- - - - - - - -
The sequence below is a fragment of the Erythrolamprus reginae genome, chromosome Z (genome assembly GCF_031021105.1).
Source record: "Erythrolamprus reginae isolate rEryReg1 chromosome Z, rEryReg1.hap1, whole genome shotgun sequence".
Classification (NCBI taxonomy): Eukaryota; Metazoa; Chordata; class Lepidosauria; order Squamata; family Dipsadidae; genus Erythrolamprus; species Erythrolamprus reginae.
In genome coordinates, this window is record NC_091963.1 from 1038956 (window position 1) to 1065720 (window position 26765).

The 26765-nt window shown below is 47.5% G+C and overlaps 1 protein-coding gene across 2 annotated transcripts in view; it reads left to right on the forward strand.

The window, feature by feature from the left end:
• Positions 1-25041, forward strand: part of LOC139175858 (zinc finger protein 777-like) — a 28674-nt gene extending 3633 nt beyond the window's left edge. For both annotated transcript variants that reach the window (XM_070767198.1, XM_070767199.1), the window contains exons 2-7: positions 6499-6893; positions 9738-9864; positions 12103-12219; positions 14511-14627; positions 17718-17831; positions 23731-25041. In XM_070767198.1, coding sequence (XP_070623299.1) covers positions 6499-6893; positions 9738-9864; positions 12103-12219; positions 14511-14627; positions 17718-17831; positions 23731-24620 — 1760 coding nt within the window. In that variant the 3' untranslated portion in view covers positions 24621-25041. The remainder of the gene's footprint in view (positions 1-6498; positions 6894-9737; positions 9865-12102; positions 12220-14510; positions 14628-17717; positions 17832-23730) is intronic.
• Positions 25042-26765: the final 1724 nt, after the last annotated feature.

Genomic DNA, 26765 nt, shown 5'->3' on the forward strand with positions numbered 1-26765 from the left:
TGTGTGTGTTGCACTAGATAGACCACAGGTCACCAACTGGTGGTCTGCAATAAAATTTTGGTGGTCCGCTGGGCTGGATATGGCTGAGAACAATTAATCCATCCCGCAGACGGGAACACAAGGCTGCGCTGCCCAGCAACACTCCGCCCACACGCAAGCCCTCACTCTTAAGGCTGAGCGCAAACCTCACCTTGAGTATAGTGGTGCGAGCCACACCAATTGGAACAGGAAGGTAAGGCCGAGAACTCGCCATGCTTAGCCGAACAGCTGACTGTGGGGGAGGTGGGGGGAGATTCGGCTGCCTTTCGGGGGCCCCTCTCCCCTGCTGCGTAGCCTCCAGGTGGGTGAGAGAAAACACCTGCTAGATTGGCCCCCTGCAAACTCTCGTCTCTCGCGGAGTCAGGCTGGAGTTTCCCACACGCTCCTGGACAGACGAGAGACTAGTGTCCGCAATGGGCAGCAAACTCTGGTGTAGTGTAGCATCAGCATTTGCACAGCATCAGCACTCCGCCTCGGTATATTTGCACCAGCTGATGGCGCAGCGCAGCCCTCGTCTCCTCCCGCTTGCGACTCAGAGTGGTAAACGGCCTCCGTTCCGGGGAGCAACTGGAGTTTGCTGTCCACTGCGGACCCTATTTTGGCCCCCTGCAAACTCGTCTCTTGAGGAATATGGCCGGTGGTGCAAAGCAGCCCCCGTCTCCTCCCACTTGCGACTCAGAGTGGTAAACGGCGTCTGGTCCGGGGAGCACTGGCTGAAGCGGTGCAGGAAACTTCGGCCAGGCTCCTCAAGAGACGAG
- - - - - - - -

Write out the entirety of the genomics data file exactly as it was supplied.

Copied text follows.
The sequence below is a fragment of the Erythrolamprus reginae genome, chromosome Z (genome assembly GCF_031021105.1).
Source record: "Erythrolamprus reginae isolate rEryReg1 chromosome Z, rEryReg1.hap1, whole genome shotgun sequence".
Classification (NCBI taxonomy): Eukaryota; Metazoa; Chordata; class Lepidosauria; order Squamata; family Dipsadidae; genus Erythrolamprus; species Erythrolamprus reginae.
In genome coordinates, this window is record NC_091963.1 from 1038956 (window position 1) to 1065720 (window position 26765).

The 26765-nt window shown below is 47.5% G+C and overlaps 1 protein-coding gene across 2 annotated transcripts in view; it reads left to right on the forward strand.

The window, feature by feature from the left end:
• Positions 1-25041, forward strand: part of LOC139175858 (zinc finger protein 777-like) — a 28674-nt gene extending 3633 nt beyond the window's left edge. For both annotated transcript variants that reach the window (XM_070767198.1, XM_070767199.1), the window contains exons 2-7: positions 6499-6893; positions 9738-9864; positions 12103-12219; positions 14511-14627; positions 17718-17831; positions 23731-25041. In XM_070767198.1, coding sequence (XP_070623299.1) covers positions 6499-6893; positions 9738-9864; positions 12103-12219; positions 14511-14627; positions 17718-17831; positions 23731-24620 — 1760 coding nt within the window. In that variant the 3' untranslated portion in view covers positions 24621-25041. The remainder of the gene's footprint in view (positions 1-6498; positions 6894-9737; positions 9865-12102; positions 12220-14510; positions 14628-17717; positions 17832-23730) is intronic.
• Positions 25042-26765: the final 1724 nt, after the last annotated feature.

Genomic DNA, 26765 nt, shown 5'->3' on the forward strand with positions numbered 1-26765 from the left:
TGTGTGTGTTGCACTAGATAGACCACAGGTCACCAACTGGTGGTCTGCAATAAAATTTTGGTGGTCCGCTGGGCTGGATATGGCTGAGAACAATTAATCCATCCCGCAGACGGGAACACAAGGCTGCGCTGCCCAGCAACACTCCGCCCACACGCAAGCCCTCACTCTTAAGGCTGAGCGCAAACCTCACCTTGAGTATAGTGGTGCGAGCCACACCAATTGGAACAGGAAGGTAAGGCCGAGAACTCGCCATGCTTAGCCGAACAGCTGACTGTGGGGGAGGTGGGGGGAGATTCGGCTGCCTTTCGGGGGCCCCTCTCCCCTGCTGCGTAGCCTCCAGGTGGGTGAGAGAAAACACCTGCTAGATTGGCCCCCTGCAAACTCTCGTCTCTCGCGGAGTCAGGCTGGAGTTTCCCACACGCTCCTGGACAGACGAGAGACTAGTGTCCGCAATGGGCAGCAAACTCTGGTGTAGTGTAGCATCAGCATTTGCACAGCATCAGCACTCCGCCTCGGTATATTTGCACCAGCTGATGGCGCAGCGCAGCCCTCGTCTCCTCCCGCTTGCGACTCAGAGTGGTAAACGGCCTCCGTTCCGGGGAGCAACTGGAGTTTGCTGTCCACTGCGGACCCTATTTTGGCCCCCTGCAAACTCGTCTCTTGAGGAATATGGCCGGTGGTGCAAAGCAGCCCCCGTCTCCTCCCACTTGCGACTCAGAGTGGTAAACGGCGTCTGGTCCGGGGAGCACTGGCTGAAGCGGTGCAGGAAACTTCGGCCAGGCTCCTCAAGAGACGAG